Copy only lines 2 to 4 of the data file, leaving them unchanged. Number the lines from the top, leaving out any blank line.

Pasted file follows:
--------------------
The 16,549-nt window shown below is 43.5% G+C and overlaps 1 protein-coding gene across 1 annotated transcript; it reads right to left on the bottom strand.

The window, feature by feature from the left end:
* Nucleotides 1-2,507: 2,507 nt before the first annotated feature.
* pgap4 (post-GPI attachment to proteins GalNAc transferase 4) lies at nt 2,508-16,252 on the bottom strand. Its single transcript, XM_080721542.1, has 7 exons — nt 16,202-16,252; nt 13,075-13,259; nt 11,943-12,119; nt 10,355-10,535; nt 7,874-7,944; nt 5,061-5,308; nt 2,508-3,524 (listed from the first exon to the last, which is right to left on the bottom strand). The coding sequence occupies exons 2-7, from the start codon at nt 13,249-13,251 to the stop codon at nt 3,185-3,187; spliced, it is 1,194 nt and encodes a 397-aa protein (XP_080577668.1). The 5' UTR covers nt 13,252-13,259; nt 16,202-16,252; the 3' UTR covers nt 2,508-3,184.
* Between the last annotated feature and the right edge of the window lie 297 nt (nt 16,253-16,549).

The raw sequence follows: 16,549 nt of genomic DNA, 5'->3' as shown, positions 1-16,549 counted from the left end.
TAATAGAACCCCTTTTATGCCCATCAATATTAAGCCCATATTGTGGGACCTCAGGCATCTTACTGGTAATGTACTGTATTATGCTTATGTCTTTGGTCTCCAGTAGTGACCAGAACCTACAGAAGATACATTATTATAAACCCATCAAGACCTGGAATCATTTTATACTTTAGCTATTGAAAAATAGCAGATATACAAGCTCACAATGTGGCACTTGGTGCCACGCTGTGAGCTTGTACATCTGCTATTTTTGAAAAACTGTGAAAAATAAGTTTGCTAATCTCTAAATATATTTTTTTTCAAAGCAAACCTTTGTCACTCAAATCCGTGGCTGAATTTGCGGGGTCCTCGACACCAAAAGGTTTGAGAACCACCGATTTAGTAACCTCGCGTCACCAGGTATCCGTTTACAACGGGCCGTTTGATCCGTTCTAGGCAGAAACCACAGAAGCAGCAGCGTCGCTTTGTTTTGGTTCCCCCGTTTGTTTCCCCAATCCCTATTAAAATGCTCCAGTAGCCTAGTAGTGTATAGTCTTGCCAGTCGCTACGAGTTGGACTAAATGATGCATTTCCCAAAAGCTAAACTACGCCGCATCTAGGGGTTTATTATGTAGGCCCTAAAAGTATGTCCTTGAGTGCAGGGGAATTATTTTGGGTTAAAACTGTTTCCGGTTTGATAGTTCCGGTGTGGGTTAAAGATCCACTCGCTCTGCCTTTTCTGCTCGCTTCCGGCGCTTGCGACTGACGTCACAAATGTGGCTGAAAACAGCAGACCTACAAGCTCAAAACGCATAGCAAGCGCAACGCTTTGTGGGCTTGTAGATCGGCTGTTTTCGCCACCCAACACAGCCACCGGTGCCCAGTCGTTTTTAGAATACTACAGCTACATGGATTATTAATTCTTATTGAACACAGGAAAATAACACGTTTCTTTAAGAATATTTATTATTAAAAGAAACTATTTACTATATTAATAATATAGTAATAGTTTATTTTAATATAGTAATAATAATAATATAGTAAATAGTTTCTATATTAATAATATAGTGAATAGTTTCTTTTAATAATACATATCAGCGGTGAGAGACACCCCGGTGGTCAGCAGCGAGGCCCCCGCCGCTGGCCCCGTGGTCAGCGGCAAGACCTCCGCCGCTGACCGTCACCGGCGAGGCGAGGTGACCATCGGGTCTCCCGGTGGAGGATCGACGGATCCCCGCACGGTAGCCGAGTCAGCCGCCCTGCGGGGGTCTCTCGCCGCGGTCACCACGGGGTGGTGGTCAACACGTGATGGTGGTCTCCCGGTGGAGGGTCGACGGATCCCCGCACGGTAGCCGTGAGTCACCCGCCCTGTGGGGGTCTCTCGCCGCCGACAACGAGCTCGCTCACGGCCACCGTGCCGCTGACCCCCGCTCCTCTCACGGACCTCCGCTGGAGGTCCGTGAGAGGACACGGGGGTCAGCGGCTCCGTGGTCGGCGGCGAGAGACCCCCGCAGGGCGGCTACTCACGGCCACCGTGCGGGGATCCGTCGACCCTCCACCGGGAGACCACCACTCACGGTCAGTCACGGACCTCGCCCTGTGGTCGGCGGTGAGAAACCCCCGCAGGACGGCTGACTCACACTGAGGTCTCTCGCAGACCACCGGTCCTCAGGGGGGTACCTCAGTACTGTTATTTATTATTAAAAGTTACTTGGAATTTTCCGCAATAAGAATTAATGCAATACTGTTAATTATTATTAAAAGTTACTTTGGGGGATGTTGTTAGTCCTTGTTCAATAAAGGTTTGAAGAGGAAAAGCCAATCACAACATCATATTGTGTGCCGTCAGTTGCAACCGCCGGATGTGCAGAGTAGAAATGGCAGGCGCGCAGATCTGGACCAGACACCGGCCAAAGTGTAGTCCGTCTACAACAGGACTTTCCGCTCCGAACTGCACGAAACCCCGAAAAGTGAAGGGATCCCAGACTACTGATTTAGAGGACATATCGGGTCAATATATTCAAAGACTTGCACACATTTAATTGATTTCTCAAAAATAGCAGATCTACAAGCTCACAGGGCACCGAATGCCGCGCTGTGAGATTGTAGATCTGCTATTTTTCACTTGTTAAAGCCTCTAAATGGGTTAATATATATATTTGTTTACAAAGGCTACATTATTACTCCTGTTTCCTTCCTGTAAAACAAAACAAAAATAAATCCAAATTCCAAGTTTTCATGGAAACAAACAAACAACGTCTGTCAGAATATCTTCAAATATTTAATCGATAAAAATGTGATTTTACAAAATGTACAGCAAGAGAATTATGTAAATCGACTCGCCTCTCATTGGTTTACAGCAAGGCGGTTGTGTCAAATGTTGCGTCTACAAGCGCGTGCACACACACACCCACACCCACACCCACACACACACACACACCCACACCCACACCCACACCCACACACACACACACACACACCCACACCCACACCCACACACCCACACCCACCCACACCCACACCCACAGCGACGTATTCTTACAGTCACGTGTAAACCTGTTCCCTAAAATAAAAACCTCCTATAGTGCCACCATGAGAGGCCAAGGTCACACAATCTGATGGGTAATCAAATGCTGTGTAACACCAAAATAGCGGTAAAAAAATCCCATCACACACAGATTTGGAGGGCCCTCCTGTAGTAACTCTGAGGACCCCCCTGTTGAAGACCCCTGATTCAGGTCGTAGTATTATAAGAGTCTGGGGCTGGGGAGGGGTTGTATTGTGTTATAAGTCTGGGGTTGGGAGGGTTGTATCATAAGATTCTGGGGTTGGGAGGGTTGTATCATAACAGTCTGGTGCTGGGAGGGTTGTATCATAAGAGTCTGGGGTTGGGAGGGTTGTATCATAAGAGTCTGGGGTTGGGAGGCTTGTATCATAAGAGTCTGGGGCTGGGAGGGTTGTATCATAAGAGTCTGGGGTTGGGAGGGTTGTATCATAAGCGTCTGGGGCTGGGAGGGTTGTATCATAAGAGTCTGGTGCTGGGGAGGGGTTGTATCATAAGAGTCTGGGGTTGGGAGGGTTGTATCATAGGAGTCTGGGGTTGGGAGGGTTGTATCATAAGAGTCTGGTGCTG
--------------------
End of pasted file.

The window, feature by feature from the left end:
* Nucleotides 1-2,507: 2,507 nt before the first annotated feature.
* pgap4 (post-GPI attachment to proteins GalNAc transferase 4) lies at nt 2,508-16,252 on the bottom strand. Its single transcript, XM_080721542.1, has 7 exons — nt 16,202-16,252; nt 13,075-13,259; nt 11,943-12,119; nt 10,355-10,535; nt 7,874-7,944; nt 5,061-5,308; nt 2,508-3,524 (listed from the first exon to the last, which is right to left on the bottom strand). The coding sequence occupies exons 2-7, from the start codon at nt 13,249-13,251 to the stop codon at nt 3,185-3,187; spliced, it is 1,194 nt and encodes a 397-aa protein (XP_080577668.1). The 5' UTR covers nt 13,252-13,259; nt 16,202-16,252; the 3' UTR covers nt 2,508-3,184.